Wiley-Blackwell is the international scientific, technical, medical, and scholarly publishing business of John Wiley & Sons, with strengths in every major academic and professional field and partnerships with many of the world's leading societies. Wiley-Blackwell publishes nearly 1,500 peer-reviewed journals and 1,500+ new books annually in print and online, as well as databases, major reference works and laboratory protocols. For more information, please visit www.wileyblackwell.com or www.interscience.wiley.com

Annette Whibley | EurekAlert!
Further information:
http://www.virgin.net
http://www.wileyblackwell.com
http://www.interscience.wiley.com

More articles from Studies and Analyses:

nachricht Multi-year study finds 'hotspots' of ammonia over world's major agricultural areas
17.03.2017 | University of Maryland

nachricht Diabetes Drug May Improve Bone Fat-induced Defects of Fracture Healing
17.03.2017 | Deutsches Institut für Ernährungsforschung Potsdam-Rehbrücke

All articles from Studies and Analyses >>>

The most recent press releases about innovation >>>

Die letzten 5 Focus-News des innovations-reports im Überblick:

Im Focus: Giant Magnetic Fields in the Universe

Astronomers from Bonn and Tautenburg in Thuringia (Germany) used the 100-m radio telescope at Effelsberg to observe several galaxy clusters. At the edges of these large accumulations of dark matter, stellar systems (galaxies), hot gas, and charged particles, they found magnetic fields that are exceptionally ordered over distances of many million light years. This makes them the most extended magnetic fields in the universe known so far.

The results will be published on March 22 in the journal „Astronomy & Astrophysics“.

Galaxy clusters are the largest gravitationally bound structures in the universe. With a typical extent of about 10 million light years, i.e. 100 times the...

Im Focus: Tracing down linear ubiquitination

Researchers at the Goethe University Frankfurt, together with partners from the University of Tübingen in Germany and Queen Mary University as well as Francis Crick Institute from London (UK) have developed a novel technology to decipher the secret ubiquitin code.

Ubiquitin is a small protein that can be linked to other cellular proteins, thereby controlling and modulating their functions. The attachment occurs in many...

Im Focus: Perovskite edges can be tuned for optoelectronic performance

Layered 2D material improves efficiency for solar cells and LEDs

In the eternal search for next generation high-efficiency solar cells and LEDs, scientists at Los Alamos National Laboratory and their partners are creating...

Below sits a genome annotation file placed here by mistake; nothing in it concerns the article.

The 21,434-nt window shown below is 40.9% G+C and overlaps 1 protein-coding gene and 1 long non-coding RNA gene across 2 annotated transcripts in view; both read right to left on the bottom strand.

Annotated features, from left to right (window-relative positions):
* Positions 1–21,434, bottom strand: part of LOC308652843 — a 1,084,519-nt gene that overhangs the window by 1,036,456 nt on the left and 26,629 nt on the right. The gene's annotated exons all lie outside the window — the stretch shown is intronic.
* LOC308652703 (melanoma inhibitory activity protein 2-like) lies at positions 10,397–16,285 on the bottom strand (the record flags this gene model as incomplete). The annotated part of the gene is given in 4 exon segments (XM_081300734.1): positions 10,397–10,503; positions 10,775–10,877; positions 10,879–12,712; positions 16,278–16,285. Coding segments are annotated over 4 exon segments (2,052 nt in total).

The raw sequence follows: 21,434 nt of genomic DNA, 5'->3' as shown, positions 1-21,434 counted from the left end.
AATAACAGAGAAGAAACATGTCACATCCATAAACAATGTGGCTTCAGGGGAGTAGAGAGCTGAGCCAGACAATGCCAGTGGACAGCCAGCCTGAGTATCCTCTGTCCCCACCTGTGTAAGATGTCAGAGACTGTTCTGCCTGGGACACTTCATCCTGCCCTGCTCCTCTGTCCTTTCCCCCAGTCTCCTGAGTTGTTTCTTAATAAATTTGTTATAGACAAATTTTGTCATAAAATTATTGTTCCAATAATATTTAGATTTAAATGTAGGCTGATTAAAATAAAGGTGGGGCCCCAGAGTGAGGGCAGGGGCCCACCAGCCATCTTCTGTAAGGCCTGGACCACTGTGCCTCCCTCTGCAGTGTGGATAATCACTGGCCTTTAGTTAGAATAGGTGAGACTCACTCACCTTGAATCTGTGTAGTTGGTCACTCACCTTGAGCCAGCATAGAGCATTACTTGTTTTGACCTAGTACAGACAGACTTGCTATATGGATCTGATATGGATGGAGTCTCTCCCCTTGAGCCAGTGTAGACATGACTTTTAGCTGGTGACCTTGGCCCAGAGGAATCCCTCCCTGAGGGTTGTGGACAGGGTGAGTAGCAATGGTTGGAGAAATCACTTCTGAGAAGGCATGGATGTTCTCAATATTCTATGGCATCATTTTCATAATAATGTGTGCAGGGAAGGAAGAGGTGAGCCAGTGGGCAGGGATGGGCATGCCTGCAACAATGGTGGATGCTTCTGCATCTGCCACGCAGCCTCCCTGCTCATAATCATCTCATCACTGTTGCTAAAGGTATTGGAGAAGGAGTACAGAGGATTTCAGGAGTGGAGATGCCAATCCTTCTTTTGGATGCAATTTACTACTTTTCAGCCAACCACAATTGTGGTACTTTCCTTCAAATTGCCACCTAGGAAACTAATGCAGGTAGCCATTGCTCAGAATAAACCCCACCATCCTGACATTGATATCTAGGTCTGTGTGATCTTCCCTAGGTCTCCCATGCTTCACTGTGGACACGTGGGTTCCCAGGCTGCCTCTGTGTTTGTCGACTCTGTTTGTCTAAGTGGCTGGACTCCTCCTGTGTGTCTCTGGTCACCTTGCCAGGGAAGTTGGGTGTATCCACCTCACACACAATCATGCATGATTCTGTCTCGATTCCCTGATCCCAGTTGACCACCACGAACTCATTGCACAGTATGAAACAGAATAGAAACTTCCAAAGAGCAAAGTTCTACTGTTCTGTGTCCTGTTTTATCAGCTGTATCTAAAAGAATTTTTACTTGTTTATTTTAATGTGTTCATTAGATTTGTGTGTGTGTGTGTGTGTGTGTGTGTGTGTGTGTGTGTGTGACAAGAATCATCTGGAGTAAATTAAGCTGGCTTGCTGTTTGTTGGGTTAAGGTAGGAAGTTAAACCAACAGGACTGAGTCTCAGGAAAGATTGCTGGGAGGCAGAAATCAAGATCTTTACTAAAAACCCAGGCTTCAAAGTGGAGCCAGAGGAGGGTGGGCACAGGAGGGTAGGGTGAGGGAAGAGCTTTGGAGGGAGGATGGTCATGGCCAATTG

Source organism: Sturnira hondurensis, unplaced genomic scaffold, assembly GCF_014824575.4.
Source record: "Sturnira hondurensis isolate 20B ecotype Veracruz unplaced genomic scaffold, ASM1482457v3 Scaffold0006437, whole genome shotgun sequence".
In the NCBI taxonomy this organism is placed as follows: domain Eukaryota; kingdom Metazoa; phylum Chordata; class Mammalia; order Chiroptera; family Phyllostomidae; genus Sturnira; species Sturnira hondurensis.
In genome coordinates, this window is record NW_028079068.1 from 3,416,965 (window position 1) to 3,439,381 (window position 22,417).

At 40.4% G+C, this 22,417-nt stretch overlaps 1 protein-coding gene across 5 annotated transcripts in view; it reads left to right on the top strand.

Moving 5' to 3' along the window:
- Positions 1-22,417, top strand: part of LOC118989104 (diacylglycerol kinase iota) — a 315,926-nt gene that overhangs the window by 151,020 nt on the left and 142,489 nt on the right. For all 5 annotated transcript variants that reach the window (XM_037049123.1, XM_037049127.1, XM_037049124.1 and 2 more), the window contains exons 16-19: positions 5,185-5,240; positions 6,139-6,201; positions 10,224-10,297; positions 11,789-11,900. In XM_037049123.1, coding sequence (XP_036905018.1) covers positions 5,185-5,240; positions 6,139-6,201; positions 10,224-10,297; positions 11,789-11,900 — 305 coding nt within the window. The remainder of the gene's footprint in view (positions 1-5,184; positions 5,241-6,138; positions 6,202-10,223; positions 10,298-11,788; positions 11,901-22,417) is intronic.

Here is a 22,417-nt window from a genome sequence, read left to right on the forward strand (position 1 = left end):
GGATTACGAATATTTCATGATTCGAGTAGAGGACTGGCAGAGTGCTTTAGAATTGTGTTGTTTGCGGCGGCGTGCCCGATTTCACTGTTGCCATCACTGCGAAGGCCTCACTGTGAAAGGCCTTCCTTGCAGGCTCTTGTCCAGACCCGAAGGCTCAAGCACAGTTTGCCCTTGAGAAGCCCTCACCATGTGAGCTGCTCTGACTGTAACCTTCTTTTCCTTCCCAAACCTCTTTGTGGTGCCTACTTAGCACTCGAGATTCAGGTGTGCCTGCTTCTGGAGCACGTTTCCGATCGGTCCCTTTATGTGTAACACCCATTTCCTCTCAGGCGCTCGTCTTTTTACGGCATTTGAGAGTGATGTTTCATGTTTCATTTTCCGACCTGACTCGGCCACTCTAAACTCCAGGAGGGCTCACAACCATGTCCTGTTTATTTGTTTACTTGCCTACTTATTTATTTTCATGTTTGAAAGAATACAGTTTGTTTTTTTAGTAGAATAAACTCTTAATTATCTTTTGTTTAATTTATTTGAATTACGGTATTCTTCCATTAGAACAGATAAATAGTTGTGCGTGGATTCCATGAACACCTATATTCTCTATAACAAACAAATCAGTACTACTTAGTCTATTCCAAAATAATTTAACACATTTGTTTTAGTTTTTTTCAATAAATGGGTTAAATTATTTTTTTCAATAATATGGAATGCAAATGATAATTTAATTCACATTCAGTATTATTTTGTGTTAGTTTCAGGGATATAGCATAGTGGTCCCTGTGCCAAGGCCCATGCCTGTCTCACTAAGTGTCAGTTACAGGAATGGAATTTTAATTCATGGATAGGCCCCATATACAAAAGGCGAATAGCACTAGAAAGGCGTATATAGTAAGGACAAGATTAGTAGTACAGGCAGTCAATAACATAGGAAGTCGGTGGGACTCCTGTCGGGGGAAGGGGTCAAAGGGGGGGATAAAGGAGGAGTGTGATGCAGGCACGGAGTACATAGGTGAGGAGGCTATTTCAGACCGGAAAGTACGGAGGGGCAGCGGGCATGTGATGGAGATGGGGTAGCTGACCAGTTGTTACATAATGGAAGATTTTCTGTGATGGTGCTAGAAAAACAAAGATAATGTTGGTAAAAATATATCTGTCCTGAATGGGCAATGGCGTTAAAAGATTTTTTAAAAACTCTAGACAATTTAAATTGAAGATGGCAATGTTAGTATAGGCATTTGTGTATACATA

Im Focus: Polymer-coated silicon nanosheets as alternative to graphene: A perfect team for nanoelectronics

Silicon nanosheets are thin, two-dimensional layers with exceptional optoelectronic properties very similar to those of graphene. Albeit, the nanosheets are less stable. Now researchers at the Technical University of Munich (TUM) have, for the first time ever, produced a composite material combining silicon nanosheets and a polymer that is both UV-resistant and easy to process. This brings the scientists a significant step closer to industrial applications like flexible displays and photosensors.

Silicon nanosheets are thin, two-dimensional layers with exceptional optoelectronic properties very similar to those of graphene. Albeit, the nanosheets are...

Im Focus: Researchers Imitate Molecular Crowding in Cells

Enzymes behave differently in a test tube compared with the molecular scrum of a living cell. Chemists from the University of Basel have now been able to simulate these confined natural conditions in artificial vesicles for the first time. As reported in the academic journal Small, the results are offering better insight into the development of nanoreactors and artificial organelles.

Enzymes behave differently in a test tube compared with the molecular scrum of a living cell. Chemists from the University of Basel have now been able to...

All Focus news of the innovation-report >>>

Anzeige

Anzeige

Event News

International Land Use Symposium ILUS 2017: Call for Abstracts and Registration open

20.03.2017 | Event News

CONNECT 2017: International congress on connective tissue

14.03.2017 | Event News

ICTM Conference: Turbine Construction between Big Data and Additive Manufacturing

07.03.2017 | Event News

 
Latest News

Argon is not the 'dope' for metallic hydrogen

24.03.2017 | Materials Sciences

Astronomers find unexpected, dust-obscured star formation in distant galaxy

24.03.2017 | Physics and Astronomy

Gravitational wave kicks monster black hole out of galactic core

24.03.2017 | Physics and Astronomy

VideoLinks
B2B-VideoLinks
More VideoLinks >>>